This is an unsolicited and unbiased review.
Windbound is a very short novella set in an unnamed island in Greece. It follows the tale of Armynta and her best friend Sofia. They are both locals to the island and also happen to be sirens. All manner of mythological sea people exist in the world including mermaids and sea witches. All together, these people are termed Neptunians, and although they look human, but they are not.
- Interesting Premise
- Fast Paced
- Good tension building
- Believable characters
From the story’s opening, I expected it to contain more romance. I was wrong. This story is more suspenseful. Told in first person narrative, you find yourself following Armynta on the way to meet a date from classmate named Kostas. To her dismay, her friend Sofia has enthralled him with siren song to get revenge on Armynta for a previous disagreement.
The conflict between Armynta and Sofia feels genuine for two teenage girls who are squabbling over differences in opinion and boys. Armynta goes so far as to say Sofia is both her best friend and her nemesis.
The story also explores ideas behind tourism and the effect it has on the local population. Armynta and Sofia both see the tourists as outsiders. Armynta admonishes Sofia for enthralling a local boy instead of a tourist, but at the same time respects that tourists are also people and should not be used for ill gain. Alternately, Sofia sees no ham in using her powers on tourists or the locals because they are all humans and the island should belong to the Neptunians.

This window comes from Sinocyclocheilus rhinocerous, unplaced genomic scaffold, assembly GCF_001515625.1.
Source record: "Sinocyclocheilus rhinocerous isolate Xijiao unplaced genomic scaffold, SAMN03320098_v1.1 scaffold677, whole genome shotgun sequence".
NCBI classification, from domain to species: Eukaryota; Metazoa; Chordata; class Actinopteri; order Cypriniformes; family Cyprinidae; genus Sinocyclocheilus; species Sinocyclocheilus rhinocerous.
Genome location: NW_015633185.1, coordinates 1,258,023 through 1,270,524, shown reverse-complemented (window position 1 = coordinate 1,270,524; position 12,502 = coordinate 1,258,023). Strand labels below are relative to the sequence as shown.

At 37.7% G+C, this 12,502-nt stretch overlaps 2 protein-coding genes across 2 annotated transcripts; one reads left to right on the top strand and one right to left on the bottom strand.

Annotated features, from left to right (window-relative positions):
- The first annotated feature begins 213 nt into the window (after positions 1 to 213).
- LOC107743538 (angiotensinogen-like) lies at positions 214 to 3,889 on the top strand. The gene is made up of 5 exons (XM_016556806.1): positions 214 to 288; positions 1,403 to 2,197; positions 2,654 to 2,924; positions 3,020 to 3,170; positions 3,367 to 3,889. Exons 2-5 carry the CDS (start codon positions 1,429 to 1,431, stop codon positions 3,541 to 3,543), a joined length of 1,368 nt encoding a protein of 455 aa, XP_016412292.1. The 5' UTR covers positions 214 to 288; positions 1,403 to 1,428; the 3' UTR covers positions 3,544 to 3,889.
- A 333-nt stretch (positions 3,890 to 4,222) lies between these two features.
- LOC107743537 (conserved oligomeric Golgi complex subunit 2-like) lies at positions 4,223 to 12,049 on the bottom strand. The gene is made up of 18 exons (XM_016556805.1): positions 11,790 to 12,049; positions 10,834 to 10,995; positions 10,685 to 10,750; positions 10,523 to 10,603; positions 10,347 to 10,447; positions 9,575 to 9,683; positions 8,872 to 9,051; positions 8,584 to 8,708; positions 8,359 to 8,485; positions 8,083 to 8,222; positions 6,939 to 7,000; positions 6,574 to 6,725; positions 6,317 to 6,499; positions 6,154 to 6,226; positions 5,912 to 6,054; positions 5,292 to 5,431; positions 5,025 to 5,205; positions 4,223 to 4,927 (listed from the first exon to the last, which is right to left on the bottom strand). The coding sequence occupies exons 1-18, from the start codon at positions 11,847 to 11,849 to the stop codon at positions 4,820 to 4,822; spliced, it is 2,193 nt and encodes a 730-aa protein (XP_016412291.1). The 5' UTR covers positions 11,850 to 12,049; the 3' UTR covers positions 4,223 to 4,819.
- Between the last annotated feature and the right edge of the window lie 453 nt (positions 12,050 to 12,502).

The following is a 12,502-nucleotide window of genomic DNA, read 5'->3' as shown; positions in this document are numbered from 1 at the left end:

Sofia is not the antagonist, however; and the real issue is a Hunter. The Hunter is a human who knows a way to suppress the siren song. Although Armynta and Sofia are forced to deal with the Hunter, we do not learn the full story behind his presence on the island because this is part of a series.
- Errors in sentence structure
- Inconsistent Tone
There are quite a few typos and errors in the story, such as odd sentence structure and word use. The story is still understandable, but it’s clear that a few more editing passes could help.
Sometimes I wondered if the errors were on purpose to give Armynta an accent, but if that was the case it wasn’t used consistently. That is why I felt as if they were errors rather than tone.
Despite the errors, I did enjoy the story and was able to read without difficulty. It was a quick and fun story to read and I will consider reading more books in the series.
I give Windbound 3 Stars!
If you would like to read the book you can find it here on Amazon.